Wednesday, July 1, 2015


By Hanson Meyer

Vintage Black Knight Skateboard
Since I was born only a few blocks from the beach in Hoag Hospital, Newport Beach, and I spent my adolescent years playing on and around the beaches in the area, I was among several of my friends to own a Black Knight skateboard at the age of 9 in 1973.

The board was a flat piece of wood with no kick tail or grip tape and it had a black knight on horseback painted on the top surface. The trucks were better than their other early predecessors in the 1960s, but my board had the same hard, clay wheels. Although it is now considered a dinosaur, it was my symbol of status at the time as I was the first kid on the block to have one.

I remember using it as my primary mode of transportation in my neighborhood, riding down the sidewalk trying to make sure I skated over every crack at an angle and avoiding anything resembling a pebble.
Clay Wheels and Loose Bearings
I learned the hard way that those old clay wheels didn’t roll easily over small imperfections on seemingly flat surfaces. It wasn’t just me though… I remember riding behind friends at a good clip when all of a sudden someone was thrown from their board and would go into stop-drop-and roll mode in order to avoid serious injury. But no matter how careful we were, we all bore the battle scars of road rash at some point.
I’m not sure if it was from my mother feeling sympathetic to my bumps and scrapes or if it was from my constant nagging and begging for new urethane wheels that had just become available, but I soon found myself riding on a new set of clear but amber in color, extra-wide “Stoker” wheels in the back and the standard sized Roller Sport urethane wheels in the front. I remember the difficulty I had the first few times I attempted to keep all the loose bearings together while I put the wheels on the trucks. During this early time I had friends who also received new boards and wheels from their parents. I remember thin aluminum boards with Cadillac wheels, Bonzai boards with burgundy urethane wheels and others.

It was also about this time my mom took me down to our local Vans store on Newport Blvd to purchase my first pair of original Vans deck shoes blue in color and patented waffle soul. They had a "stickier" feel and gripped those early boards before we had grip tape.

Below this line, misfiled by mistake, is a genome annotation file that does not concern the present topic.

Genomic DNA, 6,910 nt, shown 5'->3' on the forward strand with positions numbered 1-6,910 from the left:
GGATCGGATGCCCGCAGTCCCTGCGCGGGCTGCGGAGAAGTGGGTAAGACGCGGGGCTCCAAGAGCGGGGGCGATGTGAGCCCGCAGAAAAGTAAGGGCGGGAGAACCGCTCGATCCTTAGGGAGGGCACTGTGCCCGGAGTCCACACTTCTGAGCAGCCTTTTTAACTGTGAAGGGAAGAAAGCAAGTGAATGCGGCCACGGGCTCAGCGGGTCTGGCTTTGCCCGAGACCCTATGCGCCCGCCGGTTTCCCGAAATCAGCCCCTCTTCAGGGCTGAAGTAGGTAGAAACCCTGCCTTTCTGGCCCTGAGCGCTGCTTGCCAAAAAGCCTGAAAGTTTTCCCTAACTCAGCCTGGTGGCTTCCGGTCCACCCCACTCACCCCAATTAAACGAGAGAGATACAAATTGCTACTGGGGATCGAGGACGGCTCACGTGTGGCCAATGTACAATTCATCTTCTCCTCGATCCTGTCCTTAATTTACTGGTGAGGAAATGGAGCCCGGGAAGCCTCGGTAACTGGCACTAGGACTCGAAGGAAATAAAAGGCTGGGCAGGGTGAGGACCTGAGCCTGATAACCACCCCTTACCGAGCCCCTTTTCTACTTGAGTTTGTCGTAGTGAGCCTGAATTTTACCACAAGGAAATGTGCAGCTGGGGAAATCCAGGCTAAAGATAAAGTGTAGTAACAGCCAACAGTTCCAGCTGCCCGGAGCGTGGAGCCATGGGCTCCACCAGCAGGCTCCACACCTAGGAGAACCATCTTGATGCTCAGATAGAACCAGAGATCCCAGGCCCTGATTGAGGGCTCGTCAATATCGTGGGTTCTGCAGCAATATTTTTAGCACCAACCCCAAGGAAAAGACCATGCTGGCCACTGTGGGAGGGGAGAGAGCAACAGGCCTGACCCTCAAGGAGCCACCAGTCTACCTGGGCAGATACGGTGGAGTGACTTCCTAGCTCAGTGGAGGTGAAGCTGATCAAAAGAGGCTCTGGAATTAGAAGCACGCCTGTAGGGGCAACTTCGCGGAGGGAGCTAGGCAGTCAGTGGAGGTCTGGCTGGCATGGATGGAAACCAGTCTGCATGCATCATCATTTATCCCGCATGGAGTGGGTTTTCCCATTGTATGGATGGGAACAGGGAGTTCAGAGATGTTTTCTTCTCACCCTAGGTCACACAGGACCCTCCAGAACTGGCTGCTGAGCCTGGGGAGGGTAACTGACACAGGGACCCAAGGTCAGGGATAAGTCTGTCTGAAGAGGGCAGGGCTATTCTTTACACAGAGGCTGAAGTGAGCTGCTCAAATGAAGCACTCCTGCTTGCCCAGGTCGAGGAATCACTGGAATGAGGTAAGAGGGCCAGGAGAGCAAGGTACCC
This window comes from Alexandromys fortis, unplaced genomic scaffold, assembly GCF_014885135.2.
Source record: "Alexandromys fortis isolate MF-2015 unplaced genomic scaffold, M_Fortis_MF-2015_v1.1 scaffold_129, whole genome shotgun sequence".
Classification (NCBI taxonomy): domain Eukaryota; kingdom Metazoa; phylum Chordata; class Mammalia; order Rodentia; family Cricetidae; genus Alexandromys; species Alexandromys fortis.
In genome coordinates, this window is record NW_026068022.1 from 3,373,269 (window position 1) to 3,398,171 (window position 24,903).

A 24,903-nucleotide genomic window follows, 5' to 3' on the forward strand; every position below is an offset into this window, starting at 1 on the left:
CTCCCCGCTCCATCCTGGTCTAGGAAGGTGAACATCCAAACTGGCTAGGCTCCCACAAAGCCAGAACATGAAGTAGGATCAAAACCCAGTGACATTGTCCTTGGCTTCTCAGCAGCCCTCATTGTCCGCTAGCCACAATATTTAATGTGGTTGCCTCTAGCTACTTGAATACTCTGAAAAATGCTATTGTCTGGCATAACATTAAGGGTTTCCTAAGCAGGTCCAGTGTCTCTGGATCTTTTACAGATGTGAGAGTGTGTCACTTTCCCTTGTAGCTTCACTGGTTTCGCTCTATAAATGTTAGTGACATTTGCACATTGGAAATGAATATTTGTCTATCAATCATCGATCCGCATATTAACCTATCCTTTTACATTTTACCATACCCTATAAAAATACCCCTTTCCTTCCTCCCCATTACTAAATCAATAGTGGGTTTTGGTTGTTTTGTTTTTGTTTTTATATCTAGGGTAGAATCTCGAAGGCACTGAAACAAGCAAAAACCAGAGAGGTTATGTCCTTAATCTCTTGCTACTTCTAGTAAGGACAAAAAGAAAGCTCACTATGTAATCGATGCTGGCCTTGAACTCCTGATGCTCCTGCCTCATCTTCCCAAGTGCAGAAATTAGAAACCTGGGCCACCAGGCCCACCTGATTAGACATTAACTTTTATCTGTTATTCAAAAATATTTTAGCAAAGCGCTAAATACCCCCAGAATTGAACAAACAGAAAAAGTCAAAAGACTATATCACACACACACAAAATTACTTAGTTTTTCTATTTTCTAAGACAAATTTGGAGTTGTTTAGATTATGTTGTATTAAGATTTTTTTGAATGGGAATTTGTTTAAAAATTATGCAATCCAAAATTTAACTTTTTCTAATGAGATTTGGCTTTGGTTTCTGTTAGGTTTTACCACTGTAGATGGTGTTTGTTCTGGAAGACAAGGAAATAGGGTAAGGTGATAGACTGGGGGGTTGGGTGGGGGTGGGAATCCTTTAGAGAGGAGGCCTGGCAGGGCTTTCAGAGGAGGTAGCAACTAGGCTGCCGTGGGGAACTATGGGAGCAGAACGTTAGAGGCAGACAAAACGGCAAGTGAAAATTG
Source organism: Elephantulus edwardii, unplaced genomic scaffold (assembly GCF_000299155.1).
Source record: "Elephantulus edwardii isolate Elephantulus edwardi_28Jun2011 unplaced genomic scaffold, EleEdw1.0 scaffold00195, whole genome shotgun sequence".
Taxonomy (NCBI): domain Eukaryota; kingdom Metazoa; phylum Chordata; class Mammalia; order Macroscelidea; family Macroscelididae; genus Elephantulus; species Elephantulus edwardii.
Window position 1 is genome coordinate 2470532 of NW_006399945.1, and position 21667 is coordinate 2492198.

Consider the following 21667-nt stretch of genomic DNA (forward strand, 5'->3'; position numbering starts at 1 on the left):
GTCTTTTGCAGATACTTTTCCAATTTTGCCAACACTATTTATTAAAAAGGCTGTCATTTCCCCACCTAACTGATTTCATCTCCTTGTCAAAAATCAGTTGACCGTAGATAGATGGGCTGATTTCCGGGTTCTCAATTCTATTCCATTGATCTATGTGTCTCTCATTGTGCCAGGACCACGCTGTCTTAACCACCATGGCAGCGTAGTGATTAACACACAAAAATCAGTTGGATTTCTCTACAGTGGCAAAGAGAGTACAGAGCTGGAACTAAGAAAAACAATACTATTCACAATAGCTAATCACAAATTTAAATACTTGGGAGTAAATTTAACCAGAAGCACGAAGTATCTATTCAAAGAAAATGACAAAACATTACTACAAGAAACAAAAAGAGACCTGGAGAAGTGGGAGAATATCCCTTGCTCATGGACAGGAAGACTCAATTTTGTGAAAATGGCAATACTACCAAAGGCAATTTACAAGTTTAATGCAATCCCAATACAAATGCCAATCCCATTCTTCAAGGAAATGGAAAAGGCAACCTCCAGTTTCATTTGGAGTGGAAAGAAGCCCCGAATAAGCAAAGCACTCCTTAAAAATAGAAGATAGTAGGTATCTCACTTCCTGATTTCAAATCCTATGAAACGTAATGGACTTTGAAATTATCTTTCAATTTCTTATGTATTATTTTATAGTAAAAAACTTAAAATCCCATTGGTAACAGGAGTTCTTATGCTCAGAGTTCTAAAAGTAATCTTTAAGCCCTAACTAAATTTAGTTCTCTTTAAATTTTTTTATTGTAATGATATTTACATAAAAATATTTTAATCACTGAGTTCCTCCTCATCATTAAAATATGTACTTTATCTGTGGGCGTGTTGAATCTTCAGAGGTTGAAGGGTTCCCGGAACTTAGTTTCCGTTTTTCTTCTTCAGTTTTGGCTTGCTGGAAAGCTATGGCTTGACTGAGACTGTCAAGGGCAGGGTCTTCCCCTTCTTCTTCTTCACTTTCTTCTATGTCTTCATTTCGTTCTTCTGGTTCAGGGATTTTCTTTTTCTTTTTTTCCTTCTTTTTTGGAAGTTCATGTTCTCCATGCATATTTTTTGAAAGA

I don’t remember what happened to my original board, but suspect it ended up in a garage sale before I moved from the beach area up to the mountains of Big Bear. When I first arrived in Big Bear in the spring of 1976, I found that there weren’t any sidewalks to ride on and most of our neighbors had cabins that the owners only visited every so often, so I had to resort to riding a bicycle to meet up with my new friends. That winter, I learned how to ski and enjoyed some of the other sports that winter had to offer.
When the snow finally melted, me, my friend Scott Boyd and a host of other buddies, bored with the lack of summer activities in Big Bear, found ourselves searching for something that would give us a new form of adrenaline rush. With none of us yet old enough to hold a driver’s license, we all relied on our bikes for transportation as well as a form of entertainment. Bicycle motocross was becoming popular and Scott was becoming better at jumping and doing tricks so we decided to create a ramp on an elevated edge of Big Bear Lake which we used to jump off of and into the water. We would judge each other on height, distance, and extremeness of the trick. But we were soon bored with it and the water was really cold.

Sims Laminated Board and Pure Juice Wheels

It was around this time that along with all of the publications displayed regarding skiing, we noticed Skateboarder Magazine tucked away at the far end towards the back of the rack at our local liquor store. My new friends had grown up in Big Bear and weren’t exposed to what had been going on at the beach the way I had. My parents once again succumbed to my badgering and they bought me another skateboard. This time it was a Sims laminated board with Gullwing trucks and Sims Pure Juice wheels. It didn’t take much time before my friends were scanning the pages of Skateboarder Magazine yearning to learn how to ride with me. Soon they all followed suit and we all had new skateboards and were riding up and down the storefront sidewalks at Interlaken Shopping Center near the Stanfield Cutoff at the easternmost end of Big Bear Lake. We were seen jumping off of curbs and seeing who could grind their trucks the furthest on the edge of the curb pretending it was coping.

SkateBoarder: How To Build Your Own Ramp
In Skateboarder Magazine, we took notice of all the skaters at the time starting to ride in empty swimming pools, in massive water pipes, and in brand new skate parks. We didn’t have any of those things anywhere near us, so we just made ourselves a nuisance at the shopping center. The one thing that my skateboard lacked that I definitely needed was grip tape. For some reason, the early skateboards lacked this necessary feature and we didn't have any up in the area so I had to improvise. I thought of gluing sandpaper to the deck, but then I found something that would work in the Big Bear Lake Marina hardware store... It was something for the deck of a boat, but it worked. I liked my Sims board, but compared to the skaters’ boards in Skateboard Magazine, mine seemed a little plain... It needed stickers. Unfortunately, skateboard stickers were unavailable in our little mountain community, so I did the next best thing… I cut out logos from the magazines that I had, laid them out on the bottom of my board, and then laminated them with a thin coat of resin. It was the best that this little 13 year old skater could do.